Written by Oman Observer
This article by Tom Bergin is presently making its round across the universe, probably through some syndication agreement. Of all places, this is a link to the “Oman Daily Observer”. The main focus is on what sounds like a magic formula, and is summarized here in the article:
“The rule, which dates back to World War Two, helps companies save hundreds of millions of dollars in taxes each year, a Reuters analysis of the accounts of several major international corporations shows. The profits that escape tax have often not been earned in Luxembourg, but in countries like Britain, the United States and Germany. Those countries may lose out.
New York-listed telecoms group Vimpelcom, US Internet group AOL Inc, building equipment maker Caterpillar and UK mobile telecoms group Vodafone are just four of those to have made use of the system, accounts for their Luxembourg subsidiaries show. Other firms have similar arrangements, tax advisers say, but have not made them public.”
On one hand, this looks like good publicity. Considered however in the context of a wide assault on tax havens, the fundamental question is: where is the border between a tax haven and a non tax haven? And we know already what a tax hell is. I learnt that from Gerard Depardieu, the famous French actor who left the French tax hell for heaven in Russia. Not seen since Napoleon.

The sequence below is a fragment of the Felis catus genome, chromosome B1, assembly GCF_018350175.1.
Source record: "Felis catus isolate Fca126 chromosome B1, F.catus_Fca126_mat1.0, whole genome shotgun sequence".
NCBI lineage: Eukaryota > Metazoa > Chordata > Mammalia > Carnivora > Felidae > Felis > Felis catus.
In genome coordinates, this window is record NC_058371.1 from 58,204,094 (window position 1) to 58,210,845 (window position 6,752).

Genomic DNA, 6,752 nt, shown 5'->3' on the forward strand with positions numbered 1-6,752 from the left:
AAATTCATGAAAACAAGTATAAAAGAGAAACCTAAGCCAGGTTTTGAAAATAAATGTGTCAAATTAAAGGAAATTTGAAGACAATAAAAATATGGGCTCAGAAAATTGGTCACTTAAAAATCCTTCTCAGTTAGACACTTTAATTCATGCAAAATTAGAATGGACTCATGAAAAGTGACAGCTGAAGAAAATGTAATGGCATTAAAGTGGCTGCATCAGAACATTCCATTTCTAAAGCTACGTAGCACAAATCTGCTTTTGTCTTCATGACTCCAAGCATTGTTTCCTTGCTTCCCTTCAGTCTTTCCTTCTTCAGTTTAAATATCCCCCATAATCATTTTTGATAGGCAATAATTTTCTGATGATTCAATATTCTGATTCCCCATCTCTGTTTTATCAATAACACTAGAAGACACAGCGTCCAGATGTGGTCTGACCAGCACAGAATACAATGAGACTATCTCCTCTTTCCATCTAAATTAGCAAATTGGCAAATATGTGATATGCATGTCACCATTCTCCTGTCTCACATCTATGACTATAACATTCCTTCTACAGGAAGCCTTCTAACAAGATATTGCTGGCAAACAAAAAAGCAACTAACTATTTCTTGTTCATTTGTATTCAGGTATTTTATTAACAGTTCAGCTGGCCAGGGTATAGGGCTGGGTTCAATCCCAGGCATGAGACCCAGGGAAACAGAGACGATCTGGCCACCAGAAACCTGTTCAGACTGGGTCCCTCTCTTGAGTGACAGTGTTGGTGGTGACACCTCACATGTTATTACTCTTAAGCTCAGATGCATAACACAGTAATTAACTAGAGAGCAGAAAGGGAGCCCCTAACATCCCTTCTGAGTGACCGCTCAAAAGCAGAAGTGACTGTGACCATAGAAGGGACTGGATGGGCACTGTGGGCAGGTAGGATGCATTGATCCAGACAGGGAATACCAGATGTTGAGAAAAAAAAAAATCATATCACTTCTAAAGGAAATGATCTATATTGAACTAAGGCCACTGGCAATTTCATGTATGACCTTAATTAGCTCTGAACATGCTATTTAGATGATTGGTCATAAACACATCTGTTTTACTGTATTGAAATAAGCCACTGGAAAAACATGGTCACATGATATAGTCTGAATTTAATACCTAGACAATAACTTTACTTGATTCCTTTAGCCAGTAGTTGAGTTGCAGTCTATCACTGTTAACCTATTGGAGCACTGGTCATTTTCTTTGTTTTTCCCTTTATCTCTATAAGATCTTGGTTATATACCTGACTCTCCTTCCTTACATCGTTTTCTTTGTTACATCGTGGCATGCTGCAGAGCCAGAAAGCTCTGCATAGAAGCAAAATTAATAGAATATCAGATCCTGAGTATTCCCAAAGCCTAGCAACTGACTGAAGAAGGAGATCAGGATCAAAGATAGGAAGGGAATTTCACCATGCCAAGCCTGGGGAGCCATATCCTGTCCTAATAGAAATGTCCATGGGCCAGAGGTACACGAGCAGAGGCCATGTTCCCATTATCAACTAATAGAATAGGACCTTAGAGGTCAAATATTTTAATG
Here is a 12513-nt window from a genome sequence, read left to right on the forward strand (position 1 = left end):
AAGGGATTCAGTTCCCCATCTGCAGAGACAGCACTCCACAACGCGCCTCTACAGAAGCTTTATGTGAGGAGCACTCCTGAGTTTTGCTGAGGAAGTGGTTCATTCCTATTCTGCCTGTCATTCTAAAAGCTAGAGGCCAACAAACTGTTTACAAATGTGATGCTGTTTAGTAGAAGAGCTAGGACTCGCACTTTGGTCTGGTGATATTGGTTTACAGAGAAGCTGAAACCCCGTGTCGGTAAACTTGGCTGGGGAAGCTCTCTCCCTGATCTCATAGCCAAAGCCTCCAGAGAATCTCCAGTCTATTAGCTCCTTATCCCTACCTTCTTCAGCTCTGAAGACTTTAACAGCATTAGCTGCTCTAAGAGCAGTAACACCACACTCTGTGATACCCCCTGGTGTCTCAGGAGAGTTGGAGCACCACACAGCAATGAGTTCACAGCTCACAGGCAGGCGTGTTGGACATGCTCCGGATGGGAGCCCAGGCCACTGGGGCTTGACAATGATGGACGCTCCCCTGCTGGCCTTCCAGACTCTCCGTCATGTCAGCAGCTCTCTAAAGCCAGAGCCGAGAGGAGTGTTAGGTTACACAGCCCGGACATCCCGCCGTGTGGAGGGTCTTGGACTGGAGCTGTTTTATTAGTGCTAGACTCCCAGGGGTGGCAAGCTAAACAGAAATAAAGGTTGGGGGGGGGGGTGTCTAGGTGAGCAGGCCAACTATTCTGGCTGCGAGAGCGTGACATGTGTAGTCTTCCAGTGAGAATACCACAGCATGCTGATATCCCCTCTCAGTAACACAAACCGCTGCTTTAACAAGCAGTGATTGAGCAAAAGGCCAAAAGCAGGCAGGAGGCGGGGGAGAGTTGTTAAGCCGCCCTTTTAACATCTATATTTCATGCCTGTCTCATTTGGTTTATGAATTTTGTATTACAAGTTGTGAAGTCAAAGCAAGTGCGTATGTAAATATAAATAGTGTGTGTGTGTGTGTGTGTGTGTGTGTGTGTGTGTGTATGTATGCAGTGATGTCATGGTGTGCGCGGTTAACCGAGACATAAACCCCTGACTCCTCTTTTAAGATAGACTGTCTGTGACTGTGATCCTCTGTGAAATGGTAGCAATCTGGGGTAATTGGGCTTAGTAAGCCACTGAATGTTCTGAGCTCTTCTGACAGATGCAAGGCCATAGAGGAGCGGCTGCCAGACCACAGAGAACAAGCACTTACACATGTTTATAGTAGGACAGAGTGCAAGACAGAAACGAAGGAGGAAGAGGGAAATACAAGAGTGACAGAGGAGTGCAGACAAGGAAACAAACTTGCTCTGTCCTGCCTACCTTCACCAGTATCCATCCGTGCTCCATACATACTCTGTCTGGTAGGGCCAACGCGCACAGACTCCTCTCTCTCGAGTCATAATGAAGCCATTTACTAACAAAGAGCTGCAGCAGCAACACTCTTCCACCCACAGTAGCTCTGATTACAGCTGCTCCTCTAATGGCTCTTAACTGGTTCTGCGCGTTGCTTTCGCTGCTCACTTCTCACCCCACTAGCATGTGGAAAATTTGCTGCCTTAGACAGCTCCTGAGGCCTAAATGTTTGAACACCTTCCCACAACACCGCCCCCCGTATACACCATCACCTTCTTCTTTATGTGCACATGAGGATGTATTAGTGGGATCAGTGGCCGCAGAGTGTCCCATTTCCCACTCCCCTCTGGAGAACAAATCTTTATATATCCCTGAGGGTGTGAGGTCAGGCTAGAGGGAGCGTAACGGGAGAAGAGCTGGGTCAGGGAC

Two conclusions for (new) governments in “tax havens”:
It is a losing proposition to fight against the rest of the world’s will to eliminate tax evasion, financial crime, and money laundering.
It is a legitimate battle to defend a line that separates financial crime from legitimate business, which includes low tax jurisdictions as opposed to tax hells. In the European context, the question is: are tax policies a matter of subsidiarity, or of central dirigisme, and/or to what extent?